This is the system that Wilkinson’s Rules protect, if precariously.
For as long as memory stretches back, the tribal peoples of Kolhan were invaded or claimed by warring rajas, none of whom belonged to indigenous communities.  In the eighteenth century, a new set of warlords entered the fray: the British East India Company.
Just a decade after its victory at Plassey in 1757, the Company advanced west into the interiors of Hindustan. The armies annexed Porahat and Ghatsila before they were forced to slow down by the dense forests of inner Singhbhum and the resisting Ho people.
For decades, no outsiders, not even intelligence agents, appear to have penetrated the forests. It was only in 1820 that the northern villages of Kolhan were invaded, and that took a full Company battalion: artillery, cavalry and infantry.
True to form, the Ho fighters put up a fierce resistance with their arrows and axes before being subdued. They asked to be ruled by the British, but were forced to accept the Porahat satrap, who was by now a Company underling. This marked the end of Ho sovereignty: outsiders could now pass through and settle in Kolhan. 
This was simply the consequence of colonial rule in the nineteenth century, during which British subjugation became synonymous with landlordism for the vast majority of Indians. Agricultural labourers, tenants and small peasants, who had found ways to survive the caste system and successive imperial tax regimes, were crushed by the new, consolidated zamindari system. For Adivasi groups like the people of Kolhan, it meant being inflicted with tax and rents that pushed them into cycles of generational poverty and humiliation.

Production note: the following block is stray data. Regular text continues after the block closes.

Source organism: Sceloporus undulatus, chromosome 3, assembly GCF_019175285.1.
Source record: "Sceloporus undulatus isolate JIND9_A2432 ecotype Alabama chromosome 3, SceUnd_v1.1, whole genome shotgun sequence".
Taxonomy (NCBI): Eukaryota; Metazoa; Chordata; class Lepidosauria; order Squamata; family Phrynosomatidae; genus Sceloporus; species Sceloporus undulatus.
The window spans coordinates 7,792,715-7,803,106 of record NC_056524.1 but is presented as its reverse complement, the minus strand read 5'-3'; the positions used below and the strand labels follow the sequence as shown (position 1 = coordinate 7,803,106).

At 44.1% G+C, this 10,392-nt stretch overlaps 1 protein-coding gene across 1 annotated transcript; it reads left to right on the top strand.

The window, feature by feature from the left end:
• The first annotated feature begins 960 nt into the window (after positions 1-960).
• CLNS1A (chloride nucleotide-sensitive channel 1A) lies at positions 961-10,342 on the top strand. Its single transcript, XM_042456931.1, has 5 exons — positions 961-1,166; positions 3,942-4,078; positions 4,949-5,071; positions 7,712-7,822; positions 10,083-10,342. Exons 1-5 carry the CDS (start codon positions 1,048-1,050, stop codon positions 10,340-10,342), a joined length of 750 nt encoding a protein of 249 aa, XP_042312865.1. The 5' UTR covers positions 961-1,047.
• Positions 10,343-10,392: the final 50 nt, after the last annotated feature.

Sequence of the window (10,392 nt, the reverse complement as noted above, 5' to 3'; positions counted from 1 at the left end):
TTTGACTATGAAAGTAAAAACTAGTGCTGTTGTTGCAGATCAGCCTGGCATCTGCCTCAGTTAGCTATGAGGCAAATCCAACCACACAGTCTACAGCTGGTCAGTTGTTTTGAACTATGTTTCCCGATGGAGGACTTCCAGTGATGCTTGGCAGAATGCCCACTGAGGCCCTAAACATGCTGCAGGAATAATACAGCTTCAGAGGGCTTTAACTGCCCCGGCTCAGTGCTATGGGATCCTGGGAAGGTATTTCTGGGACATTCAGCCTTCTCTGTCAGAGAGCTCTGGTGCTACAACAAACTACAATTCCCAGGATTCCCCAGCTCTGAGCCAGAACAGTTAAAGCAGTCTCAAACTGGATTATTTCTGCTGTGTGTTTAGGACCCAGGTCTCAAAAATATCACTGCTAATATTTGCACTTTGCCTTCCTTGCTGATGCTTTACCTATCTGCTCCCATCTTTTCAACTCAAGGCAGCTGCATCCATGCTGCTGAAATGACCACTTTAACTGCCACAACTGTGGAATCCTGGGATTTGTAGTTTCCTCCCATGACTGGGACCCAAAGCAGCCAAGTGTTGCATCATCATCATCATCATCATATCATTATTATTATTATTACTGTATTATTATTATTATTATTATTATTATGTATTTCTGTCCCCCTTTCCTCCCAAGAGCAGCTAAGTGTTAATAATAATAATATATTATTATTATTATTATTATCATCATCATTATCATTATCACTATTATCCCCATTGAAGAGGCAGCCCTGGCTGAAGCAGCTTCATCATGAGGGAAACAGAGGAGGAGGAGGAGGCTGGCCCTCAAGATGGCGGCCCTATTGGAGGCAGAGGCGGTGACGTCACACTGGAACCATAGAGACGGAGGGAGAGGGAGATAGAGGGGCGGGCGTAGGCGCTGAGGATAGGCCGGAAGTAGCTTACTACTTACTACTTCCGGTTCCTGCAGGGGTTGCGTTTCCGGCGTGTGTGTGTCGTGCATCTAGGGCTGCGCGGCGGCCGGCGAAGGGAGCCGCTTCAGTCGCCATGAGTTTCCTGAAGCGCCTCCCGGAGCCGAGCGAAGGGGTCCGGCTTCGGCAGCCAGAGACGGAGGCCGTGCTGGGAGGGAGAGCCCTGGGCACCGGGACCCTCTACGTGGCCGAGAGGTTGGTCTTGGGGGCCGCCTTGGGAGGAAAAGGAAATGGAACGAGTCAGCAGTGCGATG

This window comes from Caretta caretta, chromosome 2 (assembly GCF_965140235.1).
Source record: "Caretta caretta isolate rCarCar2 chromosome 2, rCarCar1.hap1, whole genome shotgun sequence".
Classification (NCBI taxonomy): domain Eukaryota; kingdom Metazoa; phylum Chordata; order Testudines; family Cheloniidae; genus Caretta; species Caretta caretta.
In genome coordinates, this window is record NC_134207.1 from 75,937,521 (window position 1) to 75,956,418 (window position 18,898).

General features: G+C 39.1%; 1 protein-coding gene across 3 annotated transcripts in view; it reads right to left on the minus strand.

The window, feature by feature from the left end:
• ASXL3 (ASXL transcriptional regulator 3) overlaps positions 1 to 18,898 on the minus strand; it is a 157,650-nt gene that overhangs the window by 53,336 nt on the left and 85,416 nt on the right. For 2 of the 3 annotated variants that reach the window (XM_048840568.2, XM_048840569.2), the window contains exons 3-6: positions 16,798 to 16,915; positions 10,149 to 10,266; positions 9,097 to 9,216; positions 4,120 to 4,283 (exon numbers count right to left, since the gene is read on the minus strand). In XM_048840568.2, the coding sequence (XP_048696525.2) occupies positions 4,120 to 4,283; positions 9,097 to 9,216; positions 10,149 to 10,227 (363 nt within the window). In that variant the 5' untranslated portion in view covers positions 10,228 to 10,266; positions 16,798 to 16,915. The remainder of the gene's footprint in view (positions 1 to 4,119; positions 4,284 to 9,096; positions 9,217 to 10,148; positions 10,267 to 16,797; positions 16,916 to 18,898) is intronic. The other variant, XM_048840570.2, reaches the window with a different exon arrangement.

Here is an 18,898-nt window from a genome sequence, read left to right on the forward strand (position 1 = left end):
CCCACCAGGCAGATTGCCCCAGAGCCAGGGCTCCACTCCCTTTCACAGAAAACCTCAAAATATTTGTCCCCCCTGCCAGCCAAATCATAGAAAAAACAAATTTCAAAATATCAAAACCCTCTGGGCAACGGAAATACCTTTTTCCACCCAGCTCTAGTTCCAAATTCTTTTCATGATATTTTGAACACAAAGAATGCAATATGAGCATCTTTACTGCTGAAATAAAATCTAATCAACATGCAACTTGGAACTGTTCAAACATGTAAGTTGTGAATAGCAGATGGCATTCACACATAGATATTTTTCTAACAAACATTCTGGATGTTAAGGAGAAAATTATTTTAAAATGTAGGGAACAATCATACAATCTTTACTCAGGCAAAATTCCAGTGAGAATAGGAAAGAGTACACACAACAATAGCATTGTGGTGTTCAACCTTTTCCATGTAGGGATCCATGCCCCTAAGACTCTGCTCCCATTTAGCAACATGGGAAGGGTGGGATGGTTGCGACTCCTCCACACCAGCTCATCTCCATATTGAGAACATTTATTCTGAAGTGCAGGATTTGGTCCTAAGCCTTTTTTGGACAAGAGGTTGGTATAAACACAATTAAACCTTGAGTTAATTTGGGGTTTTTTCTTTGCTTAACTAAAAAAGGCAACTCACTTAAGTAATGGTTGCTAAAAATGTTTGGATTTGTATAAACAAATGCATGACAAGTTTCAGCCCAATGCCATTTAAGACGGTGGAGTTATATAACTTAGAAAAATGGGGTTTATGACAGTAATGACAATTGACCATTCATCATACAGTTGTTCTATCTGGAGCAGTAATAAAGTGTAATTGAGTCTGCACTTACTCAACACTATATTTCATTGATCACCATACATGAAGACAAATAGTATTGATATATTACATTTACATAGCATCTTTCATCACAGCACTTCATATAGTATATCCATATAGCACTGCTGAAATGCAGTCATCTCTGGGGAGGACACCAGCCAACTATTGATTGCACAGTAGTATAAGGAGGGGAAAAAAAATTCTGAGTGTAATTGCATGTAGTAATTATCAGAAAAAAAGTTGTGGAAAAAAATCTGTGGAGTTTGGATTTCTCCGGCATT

Once the Company had achieved a degree of presence across the Chotanagpur plateau, it set about reorganising its administrative apparatus. After much back and forth, the four districts of Hazaribagh, Ranchi, Palamu and Manbhum were redrawn as the South-West Frontier Agency—a counterpart to the North-West Frontier Agency (Pashtun country) in the west and the North-East Frontier Agency (tribes of the Eastern Himalayas) in the east. These were run by an Agent, with a Governor-General at the helm.
Singhbhum was later included in this arrangement in 1837, with the hope that this would enable the Company to manage the Kol rebellion which had broken out a few years previously. The Kol people were resisting the influx of non-tribals and the economic exploitation under the Company’s systems of land revenue and taxation.